addressed to the 6LBR. The 6LN must know that it is communicating addressed to the 6LBR. The 6LN must know that it is communicating
with the 6LBR to make use of this scenario. The 6LN can know the with the 6LBR to make use of this scenario. The 6LN can know the
address of the 6LBR because it knows the address of the root via the address of the 6LBR because it knows the address of the root via the
DODAGID in the DIO messages. DODAGID in the DIO messages.
+-------------------+-----+------+------+ +-------------------+-----+------+------+
| Header | 6LN | 6LR | 6LBR | | Header | 6LN | 6LR | 6LBR |
+-------------------+-----+------+------+ +-------------------+-----+------+------+
| Inserted headers | RPI | -- | -- | | Inserted headers | RPI | -- | -- |
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+-------------------+------+-------+------+ +-------------------+------+-------+------+
Storing: Summary of the use of headers from root to RPL-aware-leaf Storing: Summary of the use of headers from root to RPL-aware-leaf
5.3. Example of Flow from root to not-RPL-aware-leaf 5.3. Example of Flow from root to not-RPL-aware-leaf
In this case the flow comprises: In this case the flow comprises:
root (6LBR)--> 6LR --> not-RPL-aware-leaf (6LN) root (6LBR)--> 6LR --> not-RPL-aware-leaf (6LN)
The question in this scenario is how the root knows how to address As the RPI extension can be ignored by the not-RPL-aware leaf, this
the IPv6-in-IPv6 header. It can not know that the destination isn't situation is identical to the previous scenario.
RPL aware, so it must insert an IPv6 header that can be removed on
the last RPL aware node. Since the root can not know in a storing
network where the last RPL aware node is, the IPv6-in-IPv6 header
must be added hop-by-hop along the path from root to leaf.
The root (6LBR) uses IPv6-in-IPv6 encapsulation to transmit
information not related with the RPL domain. In the 6LBR the RPI
header is inserted into an IPv6-in-IPv6 header addressed to the last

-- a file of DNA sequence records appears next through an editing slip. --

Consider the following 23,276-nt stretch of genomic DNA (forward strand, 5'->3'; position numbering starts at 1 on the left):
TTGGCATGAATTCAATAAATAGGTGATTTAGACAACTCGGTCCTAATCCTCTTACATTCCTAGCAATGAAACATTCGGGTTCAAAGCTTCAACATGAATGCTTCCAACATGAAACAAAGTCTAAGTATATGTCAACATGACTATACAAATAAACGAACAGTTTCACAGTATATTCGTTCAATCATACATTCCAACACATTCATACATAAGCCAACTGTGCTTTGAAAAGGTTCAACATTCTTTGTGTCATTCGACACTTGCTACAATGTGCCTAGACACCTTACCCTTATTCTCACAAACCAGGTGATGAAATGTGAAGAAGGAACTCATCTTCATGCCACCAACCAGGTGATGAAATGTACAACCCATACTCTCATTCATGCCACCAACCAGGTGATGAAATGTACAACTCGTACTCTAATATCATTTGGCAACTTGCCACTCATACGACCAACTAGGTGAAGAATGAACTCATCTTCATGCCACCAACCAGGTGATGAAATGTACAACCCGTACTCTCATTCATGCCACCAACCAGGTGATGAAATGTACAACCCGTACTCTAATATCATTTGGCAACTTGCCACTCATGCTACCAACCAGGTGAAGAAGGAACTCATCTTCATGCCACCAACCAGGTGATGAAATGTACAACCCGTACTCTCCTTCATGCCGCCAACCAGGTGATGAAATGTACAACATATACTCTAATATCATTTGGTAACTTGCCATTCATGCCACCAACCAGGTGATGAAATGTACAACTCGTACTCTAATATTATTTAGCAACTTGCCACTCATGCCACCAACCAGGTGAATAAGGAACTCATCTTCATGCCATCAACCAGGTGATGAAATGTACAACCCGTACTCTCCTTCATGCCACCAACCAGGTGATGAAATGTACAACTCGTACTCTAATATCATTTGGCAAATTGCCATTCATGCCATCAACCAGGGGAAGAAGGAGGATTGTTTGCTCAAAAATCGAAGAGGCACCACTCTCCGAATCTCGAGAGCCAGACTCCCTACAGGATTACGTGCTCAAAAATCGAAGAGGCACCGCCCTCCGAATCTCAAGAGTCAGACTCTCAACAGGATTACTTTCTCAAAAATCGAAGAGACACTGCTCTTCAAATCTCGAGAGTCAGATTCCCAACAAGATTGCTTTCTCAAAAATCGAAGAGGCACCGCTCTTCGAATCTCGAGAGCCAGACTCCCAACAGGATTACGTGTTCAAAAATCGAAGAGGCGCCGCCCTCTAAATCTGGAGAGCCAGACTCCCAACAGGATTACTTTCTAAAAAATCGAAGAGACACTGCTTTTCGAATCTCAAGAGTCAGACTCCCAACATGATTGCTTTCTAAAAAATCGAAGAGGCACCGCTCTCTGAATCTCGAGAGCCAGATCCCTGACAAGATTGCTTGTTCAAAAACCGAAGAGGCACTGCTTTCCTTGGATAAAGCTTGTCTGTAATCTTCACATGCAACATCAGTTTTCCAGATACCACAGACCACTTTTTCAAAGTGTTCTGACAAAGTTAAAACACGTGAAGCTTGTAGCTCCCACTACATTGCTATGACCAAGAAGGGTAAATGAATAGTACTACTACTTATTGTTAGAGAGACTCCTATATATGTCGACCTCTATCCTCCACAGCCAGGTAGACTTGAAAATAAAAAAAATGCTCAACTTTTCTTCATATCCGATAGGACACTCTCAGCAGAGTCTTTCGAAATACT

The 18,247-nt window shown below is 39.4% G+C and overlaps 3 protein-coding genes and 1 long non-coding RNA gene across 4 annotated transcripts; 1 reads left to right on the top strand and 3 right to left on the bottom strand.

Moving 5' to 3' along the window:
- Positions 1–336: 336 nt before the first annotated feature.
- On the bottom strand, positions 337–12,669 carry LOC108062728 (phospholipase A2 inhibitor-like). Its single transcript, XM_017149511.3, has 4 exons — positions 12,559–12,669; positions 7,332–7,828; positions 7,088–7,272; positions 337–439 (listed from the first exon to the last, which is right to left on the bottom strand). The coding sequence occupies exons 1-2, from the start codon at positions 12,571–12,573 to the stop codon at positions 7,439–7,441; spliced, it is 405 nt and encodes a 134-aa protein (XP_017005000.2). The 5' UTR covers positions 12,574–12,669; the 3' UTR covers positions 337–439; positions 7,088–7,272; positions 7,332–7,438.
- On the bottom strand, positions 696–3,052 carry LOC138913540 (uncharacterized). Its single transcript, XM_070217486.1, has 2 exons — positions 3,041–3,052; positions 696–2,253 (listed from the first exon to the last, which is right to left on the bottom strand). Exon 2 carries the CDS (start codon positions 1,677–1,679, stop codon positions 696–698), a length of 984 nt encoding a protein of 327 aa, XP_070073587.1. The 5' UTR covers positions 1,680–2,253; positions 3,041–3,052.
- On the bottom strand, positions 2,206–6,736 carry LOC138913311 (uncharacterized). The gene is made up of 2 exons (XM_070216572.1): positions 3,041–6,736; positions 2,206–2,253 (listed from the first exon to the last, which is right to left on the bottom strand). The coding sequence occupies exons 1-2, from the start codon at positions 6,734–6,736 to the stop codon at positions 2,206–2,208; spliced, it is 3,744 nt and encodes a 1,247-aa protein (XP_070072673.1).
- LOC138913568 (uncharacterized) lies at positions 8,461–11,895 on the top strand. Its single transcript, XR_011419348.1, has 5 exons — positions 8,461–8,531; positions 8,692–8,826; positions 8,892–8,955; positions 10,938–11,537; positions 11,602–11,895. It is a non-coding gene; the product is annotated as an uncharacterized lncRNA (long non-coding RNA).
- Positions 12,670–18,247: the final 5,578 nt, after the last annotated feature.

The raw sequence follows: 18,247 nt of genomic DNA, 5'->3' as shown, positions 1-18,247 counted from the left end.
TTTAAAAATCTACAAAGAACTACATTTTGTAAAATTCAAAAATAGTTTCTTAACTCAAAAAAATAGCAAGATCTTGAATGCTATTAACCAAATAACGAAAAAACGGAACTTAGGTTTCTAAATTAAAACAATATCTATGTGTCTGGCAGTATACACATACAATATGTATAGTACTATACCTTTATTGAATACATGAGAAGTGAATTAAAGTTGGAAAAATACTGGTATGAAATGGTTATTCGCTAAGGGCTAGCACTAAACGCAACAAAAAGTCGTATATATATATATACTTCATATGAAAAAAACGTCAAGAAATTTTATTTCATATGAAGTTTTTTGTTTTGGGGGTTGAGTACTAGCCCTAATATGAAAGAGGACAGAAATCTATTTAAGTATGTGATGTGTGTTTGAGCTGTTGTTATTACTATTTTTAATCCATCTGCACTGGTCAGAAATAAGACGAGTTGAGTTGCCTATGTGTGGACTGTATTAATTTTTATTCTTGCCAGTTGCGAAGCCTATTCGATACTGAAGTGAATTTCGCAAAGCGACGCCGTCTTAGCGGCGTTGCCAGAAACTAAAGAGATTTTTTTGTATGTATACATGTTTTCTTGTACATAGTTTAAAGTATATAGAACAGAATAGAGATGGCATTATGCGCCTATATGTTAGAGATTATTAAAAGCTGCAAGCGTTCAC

6LR, which removes the header before it passes the packet to the IPv6
node (6LN).
An alternative option is to add an attribute in the RPL Target Option
to indicate that the target is not RPL aware: future work may explore
this possibility.
+-------------------+---------------+---------------+------+ +-------------------+------+-----+------+
| Header | 6LBR | 6LR | IPv6 | | Header | 6LBR | 6LR | IPv6 |
+-------------------+---------------+---------------+------+ +-------------------+------+-----+------+
| Inserted headers | IP-in-IP(RPI) | -- | -- | | Inserted headers | -- | -- | -- |
| Removed headers | -- | IP-in-IP(RPI) | -- | | Removed headers | -- | -- | -- |
| Re-added headers | -- | -- | -- | | Re-added headers | -- | -- | -- |
| Modified headers | -- | -- | -- | | Modified headers | -- | -- | -- |
| Untouched headers | -- | -- | -- | | Untouched headers | -- | -- | -- |
+-------------------+---------------+---------------+------+ +-------------------+------+-----+------+
Storing: Summary of the use of headers from root to not-RPL-aware- Storing: Summary of the use of headers from root to not-RPL-aware-
leaf leaf
5.4. Example of Flow from not-RPL-aware-leaf to root 5.4. Example of Flow from not-RPL-aware-leaf to root
In this case the flow comprises: In this case the flow comprises:
not-RPL-aware-leaf (6LN) --> 6LR --> root (6LBR) not-RPL-aware-leaf (6LN) --> 6LR --> root (6LBR)
skipping to change at page 12, line 31 skipping to change at page 12, line 20
| Re-added headers | -- | -- | -- | | Re-added headers | -- | -- | -- |
| Modified headers | -- | -- | -- | | Modified headers | -- | -- | -- |